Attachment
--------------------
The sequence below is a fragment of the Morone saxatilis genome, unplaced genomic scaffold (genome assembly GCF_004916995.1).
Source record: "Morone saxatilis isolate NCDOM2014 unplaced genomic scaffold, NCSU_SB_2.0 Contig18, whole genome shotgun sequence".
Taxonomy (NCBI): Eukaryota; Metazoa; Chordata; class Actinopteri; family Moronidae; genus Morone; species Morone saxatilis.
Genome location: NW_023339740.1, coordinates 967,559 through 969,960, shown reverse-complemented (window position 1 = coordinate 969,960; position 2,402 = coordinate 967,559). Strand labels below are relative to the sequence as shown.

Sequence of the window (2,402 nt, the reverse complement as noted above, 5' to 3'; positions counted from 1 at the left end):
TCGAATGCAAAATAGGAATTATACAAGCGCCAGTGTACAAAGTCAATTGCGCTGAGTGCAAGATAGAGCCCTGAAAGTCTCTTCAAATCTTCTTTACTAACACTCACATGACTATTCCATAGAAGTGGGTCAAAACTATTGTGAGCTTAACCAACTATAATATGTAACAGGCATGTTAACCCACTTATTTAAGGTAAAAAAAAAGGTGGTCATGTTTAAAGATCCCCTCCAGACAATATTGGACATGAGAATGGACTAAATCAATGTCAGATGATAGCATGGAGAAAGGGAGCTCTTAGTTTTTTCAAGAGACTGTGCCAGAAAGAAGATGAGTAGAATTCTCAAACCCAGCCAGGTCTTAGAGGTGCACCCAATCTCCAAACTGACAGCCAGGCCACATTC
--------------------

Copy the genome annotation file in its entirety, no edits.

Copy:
The sequence below is a fragment of the Morone saxatilis genome, unplaced genomic scaffold (genome assembly GCF_004916995.1).
Source record: "Morone saxatilis isolate NCDOM2014 unplaced genomic scaffold, NCSU_SB_2.0 Contig18, whole genome shotgun sequence".
Taxonomy (NCBI): Eukaryota; Metazoa; Chordata; class Actinopteri; family Moronidae; genus Morone; species Morone saxatilis.
Genome location: NW_023339740.1, coordinates 967,559 through 969,960, shown reverse-complemented (window position 1 = coordinate 969,960; position 2,402 = coordinate 967,559). Strand labels below are relative to the sequence as shown.

Sequence of the window (2,402 nt, the reverse complement as noted above, 5' to 3'; positions counted from 1 at the left end):
TCGAATGCAAAATAGGAATTATACAAGCGCCAGTGTACAAAGTCAATTGCGCTGAGTGCAAGATAGAGCCCTGAAAGTCTCTTCAAATCTTCTTTACTAACACTCACATGACTATTCCATAGAAGTGGGTCAAAACTATTGTGAGCTTAACCAACTATAATATGTAACAGGCATGTTAACCCACTTATTTAAGGTAAAAAAAAAGGTGGTCATGTTTAAAGATCCCCTCCAGACAATATTGGACATGAGAATGGACTAAATCAATGTCAGATGATAGCATGGAGAAAGGGAGCTCTTAGTTTTTTCAAGAGACTGTGCCAGAAAGAAGATGAGTAGAATTCTCAAACCCAGCCAGGTCTTAGAGGTGCACCCAATCTCCAAACTGACAGCCAGGCCACATTC